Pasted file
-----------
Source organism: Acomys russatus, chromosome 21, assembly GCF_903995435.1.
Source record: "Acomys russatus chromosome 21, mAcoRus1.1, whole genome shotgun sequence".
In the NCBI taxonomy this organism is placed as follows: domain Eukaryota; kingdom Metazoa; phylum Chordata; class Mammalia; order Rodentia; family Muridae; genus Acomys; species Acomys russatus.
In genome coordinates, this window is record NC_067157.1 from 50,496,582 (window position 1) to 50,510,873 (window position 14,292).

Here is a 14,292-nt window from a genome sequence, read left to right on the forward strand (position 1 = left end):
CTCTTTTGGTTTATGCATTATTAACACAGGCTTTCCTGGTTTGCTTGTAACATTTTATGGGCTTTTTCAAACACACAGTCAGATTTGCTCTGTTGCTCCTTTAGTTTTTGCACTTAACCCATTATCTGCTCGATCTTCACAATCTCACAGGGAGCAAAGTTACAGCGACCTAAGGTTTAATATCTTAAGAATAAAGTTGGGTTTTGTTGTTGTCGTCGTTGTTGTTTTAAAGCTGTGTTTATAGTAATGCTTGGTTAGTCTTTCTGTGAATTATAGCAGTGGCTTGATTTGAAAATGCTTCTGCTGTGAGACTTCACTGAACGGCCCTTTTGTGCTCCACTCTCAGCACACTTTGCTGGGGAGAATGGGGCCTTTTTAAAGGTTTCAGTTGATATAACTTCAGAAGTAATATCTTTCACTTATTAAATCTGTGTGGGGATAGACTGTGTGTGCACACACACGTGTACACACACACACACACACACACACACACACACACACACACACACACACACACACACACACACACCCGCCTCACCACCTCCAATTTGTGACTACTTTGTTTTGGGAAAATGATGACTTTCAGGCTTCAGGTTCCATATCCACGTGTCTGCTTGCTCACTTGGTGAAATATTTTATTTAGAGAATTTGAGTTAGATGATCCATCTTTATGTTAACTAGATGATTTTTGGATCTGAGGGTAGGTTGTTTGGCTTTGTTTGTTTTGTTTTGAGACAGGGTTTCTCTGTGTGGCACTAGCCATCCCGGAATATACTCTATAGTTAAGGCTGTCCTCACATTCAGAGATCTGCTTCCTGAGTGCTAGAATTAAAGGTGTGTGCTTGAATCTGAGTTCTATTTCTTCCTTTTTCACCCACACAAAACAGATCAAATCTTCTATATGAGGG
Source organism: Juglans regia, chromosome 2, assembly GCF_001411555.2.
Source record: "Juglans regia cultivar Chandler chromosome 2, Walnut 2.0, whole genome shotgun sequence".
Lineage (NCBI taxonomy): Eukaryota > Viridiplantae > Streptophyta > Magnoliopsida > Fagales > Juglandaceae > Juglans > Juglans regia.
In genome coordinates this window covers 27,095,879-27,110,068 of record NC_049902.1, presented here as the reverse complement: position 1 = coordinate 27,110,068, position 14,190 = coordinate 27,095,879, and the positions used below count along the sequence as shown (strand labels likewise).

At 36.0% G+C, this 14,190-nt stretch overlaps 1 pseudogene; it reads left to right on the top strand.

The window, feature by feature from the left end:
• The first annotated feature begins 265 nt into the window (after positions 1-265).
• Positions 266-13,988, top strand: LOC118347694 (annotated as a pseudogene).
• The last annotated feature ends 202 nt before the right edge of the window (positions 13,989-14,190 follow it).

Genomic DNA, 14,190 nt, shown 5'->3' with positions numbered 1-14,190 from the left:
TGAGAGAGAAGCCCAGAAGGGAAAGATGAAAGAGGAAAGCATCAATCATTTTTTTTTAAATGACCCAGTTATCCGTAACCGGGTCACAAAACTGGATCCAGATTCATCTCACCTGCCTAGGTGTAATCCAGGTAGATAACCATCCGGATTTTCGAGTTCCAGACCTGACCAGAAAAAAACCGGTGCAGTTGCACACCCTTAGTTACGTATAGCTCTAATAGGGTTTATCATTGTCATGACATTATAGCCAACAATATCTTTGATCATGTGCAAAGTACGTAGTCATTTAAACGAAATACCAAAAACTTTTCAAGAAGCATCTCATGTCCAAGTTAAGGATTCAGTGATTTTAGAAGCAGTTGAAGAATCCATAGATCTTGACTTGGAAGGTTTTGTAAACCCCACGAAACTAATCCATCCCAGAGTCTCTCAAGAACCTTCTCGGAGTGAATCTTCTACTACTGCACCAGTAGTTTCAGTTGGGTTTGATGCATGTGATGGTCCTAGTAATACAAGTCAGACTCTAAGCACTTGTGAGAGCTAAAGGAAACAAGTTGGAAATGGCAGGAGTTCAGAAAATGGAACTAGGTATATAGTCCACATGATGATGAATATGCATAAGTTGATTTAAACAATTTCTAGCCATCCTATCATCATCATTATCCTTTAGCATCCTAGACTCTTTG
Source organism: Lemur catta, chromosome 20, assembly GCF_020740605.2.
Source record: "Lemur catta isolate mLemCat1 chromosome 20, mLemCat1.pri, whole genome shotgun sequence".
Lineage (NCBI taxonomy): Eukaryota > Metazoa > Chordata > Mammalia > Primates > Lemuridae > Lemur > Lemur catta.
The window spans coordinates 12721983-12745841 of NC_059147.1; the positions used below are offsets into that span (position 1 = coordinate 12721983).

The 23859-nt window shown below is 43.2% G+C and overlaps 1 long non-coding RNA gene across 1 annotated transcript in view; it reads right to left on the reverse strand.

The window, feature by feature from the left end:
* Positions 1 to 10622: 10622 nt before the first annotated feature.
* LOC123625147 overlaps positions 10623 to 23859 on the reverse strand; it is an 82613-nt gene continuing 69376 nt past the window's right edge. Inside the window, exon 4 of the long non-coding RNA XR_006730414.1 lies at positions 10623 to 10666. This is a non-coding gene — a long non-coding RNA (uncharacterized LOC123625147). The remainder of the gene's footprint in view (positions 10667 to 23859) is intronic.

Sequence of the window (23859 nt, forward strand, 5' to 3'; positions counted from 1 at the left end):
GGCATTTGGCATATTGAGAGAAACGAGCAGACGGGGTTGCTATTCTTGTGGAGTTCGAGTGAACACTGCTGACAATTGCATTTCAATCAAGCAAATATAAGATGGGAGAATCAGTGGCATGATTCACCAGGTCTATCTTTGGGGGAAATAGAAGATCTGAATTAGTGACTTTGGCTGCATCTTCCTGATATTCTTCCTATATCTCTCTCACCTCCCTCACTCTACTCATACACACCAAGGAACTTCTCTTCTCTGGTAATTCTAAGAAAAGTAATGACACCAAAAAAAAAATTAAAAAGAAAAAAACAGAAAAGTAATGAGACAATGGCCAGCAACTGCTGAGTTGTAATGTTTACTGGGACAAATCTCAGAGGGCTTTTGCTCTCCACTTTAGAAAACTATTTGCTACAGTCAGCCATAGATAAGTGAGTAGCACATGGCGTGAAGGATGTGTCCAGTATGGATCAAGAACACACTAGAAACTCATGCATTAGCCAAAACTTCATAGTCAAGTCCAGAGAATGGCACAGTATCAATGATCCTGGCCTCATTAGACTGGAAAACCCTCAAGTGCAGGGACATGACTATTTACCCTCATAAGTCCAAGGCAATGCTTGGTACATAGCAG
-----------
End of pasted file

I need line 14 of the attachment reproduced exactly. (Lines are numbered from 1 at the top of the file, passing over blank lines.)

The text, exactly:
• Positions 266-13,988, top strand: LOC118347694 (annotated as a pseudogene).